Interestingly, ball speeds weren’t as high as we expected, and it was a little short in terms of carry with some of the longer irons.

The trajectory was also significantly lower than the AP1s (with more focus on roll), which makes clear that there is still a lot of daylight between these and your typical improvement irons.

So, the AP2 irons aren’t a market leader in terms of forgiveness, but they still do more than enough to promote consistency.

Design & Appearance

With a preordained raison d’être in mind, establishing an optimal design was always going to be a big challenge, but we think it’s one Titleist have surmounted impressively.

The AP3s are a bit bigger than the AP2s, but nowhere near the oversized AP1s in terms of blade length. They’ve also been able to boost forgiveness without thickening the top line or the sole. This has been achieved in a couple of ways – one of which is to add a notable amount of offset.

In combination with a thin top line, it does look a bit unusual, but we liked it, and it undoubtedly inspires confidence at address.

Perhaps the only criticism – music to the ears of elite players – is with the longer irons, where the top line almost begins to look a little bit too thin, given the increased length compared with the AP2s.

The irons also make use of a progressive cavity back design (with the cavity behind the badge), whereby the cavity increases as you move towards the longer irons. This makes for a slightly hollow sound with the longer irons.

But, on the whole, Titleist have hit the nail on the head in terms of keeping things compact, but still with a visual impression at address of these clubs having a bit of give and cushion. And of course, while retaining the classic, stylish look you associate with this tremendous brand.

Value for Money

We think that, in the months and years to come, the AP3s really are going to sell like hotcakes. With their midsized – but still compact – heads, they’re going to be suitable for a broad spectrum of single-figure handicappers.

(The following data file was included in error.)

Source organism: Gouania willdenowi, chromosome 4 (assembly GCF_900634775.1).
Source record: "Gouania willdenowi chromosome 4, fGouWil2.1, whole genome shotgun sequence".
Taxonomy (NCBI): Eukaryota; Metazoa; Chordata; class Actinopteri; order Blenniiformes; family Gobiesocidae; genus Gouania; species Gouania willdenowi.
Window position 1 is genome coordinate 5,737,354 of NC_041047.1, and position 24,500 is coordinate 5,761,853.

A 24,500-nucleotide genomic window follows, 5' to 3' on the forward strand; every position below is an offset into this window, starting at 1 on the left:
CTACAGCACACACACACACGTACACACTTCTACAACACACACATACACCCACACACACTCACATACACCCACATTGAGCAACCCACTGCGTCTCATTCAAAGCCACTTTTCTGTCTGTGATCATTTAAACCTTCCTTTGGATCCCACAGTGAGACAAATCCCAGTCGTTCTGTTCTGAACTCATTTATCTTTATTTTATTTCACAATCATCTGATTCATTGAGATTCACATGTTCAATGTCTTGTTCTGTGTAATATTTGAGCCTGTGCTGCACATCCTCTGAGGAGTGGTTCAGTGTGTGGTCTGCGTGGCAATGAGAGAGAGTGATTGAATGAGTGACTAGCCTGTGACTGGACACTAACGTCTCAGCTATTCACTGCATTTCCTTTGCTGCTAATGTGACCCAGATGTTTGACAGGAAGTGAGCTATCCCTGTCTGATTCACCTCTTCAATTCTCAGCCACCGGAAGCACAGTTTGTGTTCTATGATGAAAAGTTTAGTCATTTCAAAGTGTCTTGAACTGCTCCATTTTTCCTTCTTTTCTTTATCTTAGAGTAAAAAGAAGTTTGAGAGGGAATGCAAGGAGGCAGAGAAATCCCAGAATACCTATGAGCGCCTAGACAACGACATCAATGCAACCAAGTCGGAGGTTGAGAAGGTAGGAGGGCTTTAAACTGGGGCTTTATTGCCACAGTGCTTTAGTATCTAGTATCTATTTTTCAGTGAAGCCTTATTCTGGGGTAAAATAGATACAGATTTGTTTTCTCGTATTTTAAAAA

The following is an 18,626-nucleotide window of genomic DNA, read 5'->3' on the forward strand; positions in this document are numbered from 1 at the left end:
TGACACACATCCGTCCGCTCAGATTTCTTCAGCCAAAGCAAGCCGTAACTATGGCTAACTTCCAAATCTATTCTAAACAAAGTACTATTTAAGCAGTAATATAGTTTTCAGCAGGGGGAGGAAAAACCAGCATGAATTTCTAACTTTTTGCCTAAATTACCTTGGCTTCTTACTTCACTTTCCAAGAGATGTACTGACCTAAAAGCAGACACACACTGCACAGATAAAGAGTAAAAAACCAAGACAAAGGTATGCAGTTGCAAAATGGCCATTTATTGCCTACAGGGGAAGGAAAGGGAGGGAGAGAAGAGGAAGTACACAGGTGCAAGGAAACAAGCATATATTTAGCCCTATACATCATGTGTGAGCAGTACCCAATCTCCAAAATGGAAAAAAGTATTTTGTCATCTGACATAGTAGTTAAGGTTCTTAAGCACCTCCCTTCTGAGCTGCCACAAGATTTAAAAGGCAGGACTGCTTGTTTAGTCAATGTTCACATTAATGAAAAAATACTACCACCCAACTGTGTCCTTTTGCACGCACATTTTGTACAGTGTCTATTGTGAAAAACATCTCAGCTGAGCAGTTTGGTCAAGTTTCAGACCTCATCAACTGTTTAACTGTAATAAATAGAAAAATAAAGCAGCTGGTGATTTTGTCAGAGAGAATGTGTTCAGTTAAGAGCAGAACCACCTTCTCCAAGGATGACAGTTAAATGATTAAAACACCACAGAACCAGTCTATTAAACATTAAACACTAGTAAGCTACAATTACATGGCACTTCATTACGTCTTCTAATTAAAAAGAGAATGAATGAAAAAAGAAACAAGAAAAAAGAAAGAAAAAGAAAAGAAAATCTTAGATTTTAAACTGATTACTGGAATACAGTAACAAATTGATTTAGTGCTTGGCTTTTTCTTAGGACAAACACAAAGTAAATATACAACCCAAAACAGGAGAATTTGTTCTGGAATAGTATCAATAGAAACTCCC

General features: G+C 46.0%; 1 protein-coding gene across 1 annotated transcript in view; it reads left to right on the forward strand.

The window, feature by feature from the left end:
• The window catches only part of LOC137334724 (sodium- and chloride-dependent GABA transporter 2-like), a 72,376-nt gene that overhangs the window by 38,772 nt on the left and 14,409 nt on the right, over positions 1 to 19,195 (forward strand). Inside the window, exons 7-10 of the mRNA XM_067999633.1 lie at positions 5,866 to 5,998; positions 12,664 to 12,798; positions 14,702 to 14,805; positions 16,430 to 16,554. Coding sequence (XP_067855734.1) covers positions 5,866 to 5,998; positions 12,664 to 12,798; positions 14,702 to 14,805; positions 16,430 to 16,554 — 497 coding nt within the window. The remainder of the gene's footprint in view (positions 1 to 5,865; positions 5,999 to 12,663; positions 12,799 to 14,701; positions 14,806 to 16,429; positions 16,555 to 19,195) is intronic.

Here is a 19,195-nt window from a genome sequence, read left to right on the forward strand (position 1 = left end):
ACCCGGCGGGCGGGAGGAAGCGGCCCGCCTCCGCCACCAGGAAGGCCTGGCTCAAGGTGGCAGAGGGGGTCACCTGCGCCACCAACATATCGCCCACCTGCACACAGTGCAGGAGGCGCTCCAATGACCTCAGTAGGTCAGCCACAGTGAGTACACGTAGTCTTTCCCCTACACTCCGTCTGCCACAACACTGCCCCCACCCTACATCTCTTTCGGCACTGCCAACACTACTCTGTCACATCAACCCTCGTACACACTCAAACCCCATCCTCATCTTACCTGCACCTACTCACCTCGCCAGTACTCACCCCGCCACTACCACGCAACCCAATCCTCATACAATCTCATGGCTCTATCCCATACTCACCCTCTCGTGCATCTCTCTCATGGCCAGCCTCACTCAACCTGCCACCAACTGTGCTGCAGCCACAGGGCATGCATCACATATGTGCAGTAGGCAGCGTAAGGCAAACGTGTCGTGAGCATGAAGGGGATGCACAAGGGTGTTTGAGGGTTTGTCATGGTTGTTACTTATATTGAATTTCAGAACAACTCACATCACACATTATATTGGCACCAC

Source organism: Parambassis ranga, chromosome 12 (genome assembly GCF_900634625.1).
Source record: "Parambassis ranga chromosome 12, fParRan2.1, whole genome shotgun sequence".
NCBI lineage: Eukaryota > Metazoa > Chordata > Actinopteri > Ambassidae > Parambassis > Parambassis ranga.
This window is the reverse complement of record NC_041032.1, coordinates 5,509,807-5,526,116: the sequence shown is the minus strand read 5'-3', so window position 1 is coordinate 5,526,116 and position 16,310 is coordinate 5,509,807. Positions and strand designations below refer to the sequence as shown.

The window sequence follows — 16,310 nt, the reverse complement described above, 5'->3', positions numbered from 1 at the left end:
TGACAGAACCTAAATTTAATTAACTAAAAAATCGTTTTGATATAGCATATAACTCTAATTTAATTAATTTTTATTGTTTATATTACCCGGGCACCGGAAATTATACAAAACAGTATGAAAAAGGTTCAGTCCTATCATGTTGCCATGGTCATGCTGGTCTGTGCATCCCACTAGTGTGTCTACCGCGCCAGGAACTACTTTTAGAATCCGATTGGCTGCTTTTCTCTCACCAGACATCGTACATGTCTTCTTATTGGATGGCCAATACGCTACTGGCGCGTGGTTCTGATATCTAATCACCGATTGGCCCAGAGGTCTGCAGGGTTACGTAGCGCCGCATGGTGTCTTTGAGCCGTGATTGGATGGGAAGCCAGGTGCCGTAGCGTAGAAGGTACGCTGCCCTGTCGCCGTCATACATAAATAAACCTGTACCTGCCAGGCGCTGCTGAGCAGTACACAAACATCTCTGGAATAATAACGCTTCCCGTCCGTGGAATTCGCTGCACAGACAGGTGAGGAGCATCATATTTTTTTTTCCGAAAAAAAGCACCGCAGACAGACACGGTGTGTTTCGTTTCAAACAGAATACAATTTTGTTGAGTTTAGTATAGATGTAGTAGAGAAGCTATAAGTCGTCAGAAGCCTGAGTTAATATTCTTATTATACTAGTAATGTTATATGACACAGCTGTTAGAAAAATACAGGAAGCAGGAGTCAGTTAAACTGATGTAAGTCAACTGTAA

And even those who are on the brink of shedding the double digits.

There is nothing in the build quality which sets them apart from the AP2s; nor the price tag. But as a package, the blend of forgiveness and consistency, whilst still maintaining that classic, stylish look of a modern-day blade, will bring a greater volume of feet through the door.

We’re here for your needs specifically, but we also need to bear the masses in mind. And our take is that many will see decent value in this majestic set of irons.

About the author 

Michael Todt

Mike fell in love with the game from a very early age – a passion that hasn’t diminished ever since. He earned provincial colors throughout his junior years, but by the time he reached Varsity, the realization set in (thanks largely to some cold ales) that it was time to favor the pen rather than his clubs. He now writes for GA along with a few other sources.

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  1. I am 63 years old with a slow swing speed. My new AP3’s with senior graphite shafts have exceeded my expectations. They are longer than my previous set (Ping) and are more accurate than anything I have ever played. With a 7 handicap, I never believed I was good enough to play an iron with a thin topline….until the AP3 showed up. The AP3 Titleist line eliminates the need for a “blended” set as 3 thru 7, 8-9, and both wedges are significantly different in face composition and design. Excellent job and Kudos to the Titleist engineers for a great stick for those of us that don’t hit the ball a country mile.

  2. As a 60 year old 5 handicapper who played blades for the better part of 40 years, I fell in love with these very forgiving “players profile” irons. Titleist has delivered a premium combination of looks & playability in a package that I believe will gain a strong following from single digit players looking for a little help – but unwilling to give up the features typically associated with with a traditional blade. The AP-3 irons may be cast, but so are Vockey wedges -:) Highly recommended!

  3. Just purchased a very good set of used AP-3 irons, but only the 48 degree wedge has a serial #. Is this normal or did I purchase a set of knock of clubs.

    1. Hi Rick, it is possible that they are fake. Generally Titleist have serial numbers on each club. I recommend contacting Titleist and sending in a few pictures for them to confirm. All the best!